A Review of The Dark Tower: The Gunslinger by Stephen King

I got into Stephen King a few years back with a memoir of his, On Writing, and a collection of short stories called Bazaar of Bad Dreams. King is one of the most successful authors of all time, and as a still-forming horror writer myself, I figured I really needed to study his works.

The Dark Tower was my first full-length novel of his (ironically, it too was originally several disparate short stories King merged into a book) and oh boy am I glad I picked it up. Over the course of just a couple hundred pages, King crafts a beautiful and intricate world, ripe with mystery and danger. He packs the pages with action and allure, at times reducing the reader to a page-turning machine. If you’re a fan of the fantasy genre, I can’t recommend The Gunslinger enough. The story focuses on the Gunslinger, a sort of knight in a dystopian future world, as he hunts down the Man in Black. The Gunslinger treks through a world steeped in a rich mythos, along the way encountering lonely settlers, unknown creatures, and a boy who is curiously out of place, all on a ceaseless quest for revenge.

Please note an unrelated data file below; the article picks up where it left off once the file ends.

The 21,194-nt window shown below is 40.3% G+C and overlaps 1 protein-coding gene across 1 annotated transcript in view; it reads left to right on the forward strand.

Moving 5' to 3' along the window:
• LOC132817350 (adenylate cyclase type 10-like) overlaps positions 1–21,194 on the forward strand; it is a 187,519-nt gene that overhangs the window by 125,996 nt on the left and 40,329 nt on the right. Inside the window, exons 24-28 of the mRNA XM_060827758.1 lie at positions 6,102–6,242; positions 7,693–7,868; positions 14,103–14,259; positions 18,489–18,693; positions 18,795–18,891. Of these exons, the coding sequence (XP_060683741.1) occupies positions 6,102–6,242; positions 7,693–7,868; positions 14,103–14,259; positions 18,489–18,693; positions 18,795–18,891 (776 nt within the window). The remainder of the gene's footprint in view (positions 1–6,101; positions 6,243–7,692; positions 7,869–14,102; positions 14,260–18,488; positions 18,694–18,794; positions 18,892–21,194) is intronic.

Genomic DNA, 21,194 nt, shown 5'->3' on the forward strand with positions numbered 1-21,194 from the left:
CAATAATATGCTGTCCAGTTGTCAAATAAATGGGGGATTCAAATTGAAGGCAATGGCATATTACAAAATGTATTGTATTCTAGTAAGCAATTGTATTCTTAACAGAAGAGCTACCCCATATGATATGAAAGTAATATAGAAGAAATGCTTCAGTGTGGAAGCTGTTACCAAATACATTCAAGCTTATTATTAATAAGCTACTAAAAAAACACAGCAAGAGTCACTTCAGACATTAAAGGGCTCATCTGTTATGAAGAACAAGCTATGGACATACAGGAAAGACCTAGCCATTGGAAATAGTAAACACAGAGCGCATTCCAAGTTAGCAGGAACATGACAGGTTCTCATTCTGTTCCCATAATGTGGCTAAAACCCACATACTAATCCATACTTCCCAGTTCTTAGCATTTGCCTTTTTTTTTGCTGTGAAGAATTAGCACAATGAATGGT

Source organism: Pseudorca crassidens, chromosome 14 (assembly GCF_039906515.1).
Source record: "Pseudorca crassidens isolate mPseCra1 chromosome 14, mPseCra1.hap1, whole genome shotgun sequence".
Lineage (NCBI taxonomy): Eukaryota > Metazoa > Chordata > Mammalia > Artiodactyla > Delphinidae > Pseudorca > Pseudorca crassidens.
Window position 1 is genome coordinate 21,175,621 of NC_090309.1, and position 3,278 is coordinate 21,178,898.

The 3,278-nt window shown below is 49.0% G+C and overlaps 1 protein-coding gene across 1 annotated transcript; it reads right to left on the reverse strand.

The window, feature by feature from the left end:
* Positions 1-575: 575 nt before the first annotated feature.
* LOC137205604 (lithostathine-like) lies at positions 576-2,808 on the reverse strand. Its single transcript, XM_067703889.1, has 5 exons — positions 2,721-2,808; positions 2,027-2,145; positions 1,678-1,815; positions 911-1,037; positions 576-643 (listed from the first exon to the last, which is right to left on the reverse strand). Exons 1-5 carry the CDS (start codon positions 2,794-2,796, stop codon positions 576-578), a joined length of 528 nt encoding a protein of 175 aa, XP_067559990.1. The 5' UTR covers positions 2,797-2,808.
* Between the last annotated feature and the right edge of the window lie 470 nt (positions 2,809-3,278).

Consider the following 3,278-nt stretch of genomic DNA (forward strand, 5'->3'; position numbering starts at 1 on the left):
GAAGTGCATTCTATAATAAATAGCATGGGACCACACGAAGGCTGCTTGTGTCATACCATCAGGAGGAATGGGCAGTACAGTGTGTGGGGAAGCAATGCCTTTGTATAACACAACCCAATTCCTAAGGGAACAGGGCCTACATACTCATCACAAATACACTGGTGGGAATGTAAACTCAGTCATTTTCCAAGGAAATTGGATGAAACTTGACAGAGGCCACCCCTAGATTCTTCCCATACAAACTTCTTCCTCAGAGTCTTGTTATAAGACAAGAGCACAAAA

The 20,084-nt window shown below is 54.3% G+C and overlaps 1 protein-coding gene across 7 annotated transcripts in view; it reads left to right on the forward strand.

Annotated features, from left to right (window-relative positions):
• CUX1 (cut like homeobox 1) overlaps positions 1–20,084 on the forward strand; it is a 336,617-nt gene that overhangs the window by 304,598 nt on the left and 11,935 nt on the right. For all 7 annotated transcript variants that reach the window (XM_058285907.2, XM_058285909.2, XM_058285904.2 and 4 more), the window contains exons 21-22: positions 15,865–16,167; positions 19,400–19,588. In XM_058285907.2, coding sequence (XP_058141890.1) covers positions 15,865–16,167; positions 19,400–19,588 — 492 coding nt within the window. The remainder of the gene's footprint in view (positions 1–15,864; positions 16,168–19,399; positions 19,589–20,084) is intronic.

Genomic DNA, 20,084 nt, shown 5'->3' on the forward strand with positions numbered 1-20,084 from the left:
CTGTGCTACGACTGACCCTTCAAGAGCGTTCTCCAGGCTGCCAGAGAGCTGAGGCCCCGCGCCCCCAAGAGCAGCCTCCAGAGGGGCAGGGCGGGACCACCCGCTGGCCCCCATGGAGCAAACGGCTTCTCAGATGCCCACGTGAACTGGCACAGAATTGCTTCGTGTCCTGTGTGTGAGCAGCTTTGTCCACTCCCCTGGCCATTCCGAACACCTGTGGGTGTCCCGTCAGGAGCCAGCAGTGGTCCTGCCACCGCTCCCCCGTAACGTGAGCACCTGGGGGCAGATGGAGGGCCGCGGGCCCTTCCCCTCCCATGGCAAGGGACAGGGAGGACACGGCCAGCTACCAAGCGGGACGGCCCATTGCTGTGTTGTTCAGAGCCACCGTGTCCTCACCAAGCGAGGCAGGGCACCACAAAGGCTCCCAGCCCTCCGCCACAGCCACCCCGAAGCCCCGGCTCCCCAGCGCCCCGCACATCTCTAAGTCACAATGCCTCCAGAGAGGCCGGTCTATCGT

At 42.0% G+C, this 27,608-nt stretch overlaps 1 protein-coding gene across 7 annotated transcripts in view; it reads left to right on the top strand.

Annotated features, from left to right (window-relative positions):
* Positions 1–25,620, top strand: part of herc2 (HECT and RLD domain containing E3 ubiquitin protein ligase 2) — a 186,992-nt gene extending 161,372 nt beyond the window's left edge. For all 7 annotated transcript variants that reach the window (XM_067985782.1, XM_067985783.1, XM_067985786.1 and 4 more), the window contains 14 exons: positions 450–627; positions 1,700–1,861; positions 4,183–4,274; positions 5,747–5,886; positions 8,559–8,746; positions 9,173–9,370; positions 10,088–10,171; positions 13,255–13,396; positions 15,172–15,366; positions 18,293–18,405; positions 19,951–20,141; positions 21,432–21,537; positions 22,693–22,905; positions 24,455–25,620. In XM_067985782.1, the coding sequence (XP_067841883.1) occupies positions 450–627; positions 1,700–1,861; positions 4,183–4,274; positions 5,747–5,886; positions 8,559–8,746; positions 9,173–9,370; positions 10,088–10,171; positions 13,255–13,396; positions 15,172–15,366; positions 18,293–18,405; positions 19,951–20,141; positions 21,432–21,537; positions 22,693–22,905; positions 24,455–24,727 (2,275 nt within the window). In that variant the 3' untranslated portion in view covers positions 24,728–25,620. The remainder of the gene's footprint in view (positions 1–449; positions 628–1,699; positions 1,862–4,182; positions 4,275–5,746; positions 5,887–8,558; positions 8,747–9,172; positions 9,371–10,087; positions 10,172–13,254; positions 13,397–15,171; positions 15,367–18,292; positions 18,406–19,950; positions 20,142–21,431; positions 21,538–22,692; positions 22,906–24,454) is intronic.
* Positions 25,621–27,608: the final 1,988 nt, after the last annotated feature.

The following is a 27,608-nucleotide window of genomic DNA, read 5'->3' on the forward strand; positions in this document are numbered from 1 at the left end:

As for the mechanics of the novel, I’m most impressed with the minimal narration that still manages to craft the surrounding world without wanting for detail, and with the consistency of tone throughout the novel. It’s not easy to create a whole new world, and then build characters who actually sound like that world is where they belong, but King pulls it off without a hitch here. So, if you’re looking for a fun read, or your niche genre happens to be fantasy westerns, The Gunslinger is the book for you.

As a quick aside, a movie based on this book and a couple of the sequels came out not too long ago, called The Dark Tower. I haven’t seen it myself, but it’s gotten truly terrible reviews on Rotten Tomatoes, and friends who have seen it assure me it is indeed awful. I want to draw a distinction from the movie and the novel here: from what I can gather, the movie seems to tell a completely different story from the book, and does so less skillfully. For those of you who may have seen the film and been turned off to the story, I urge you to give it another shot. You’ll be very glad you did.

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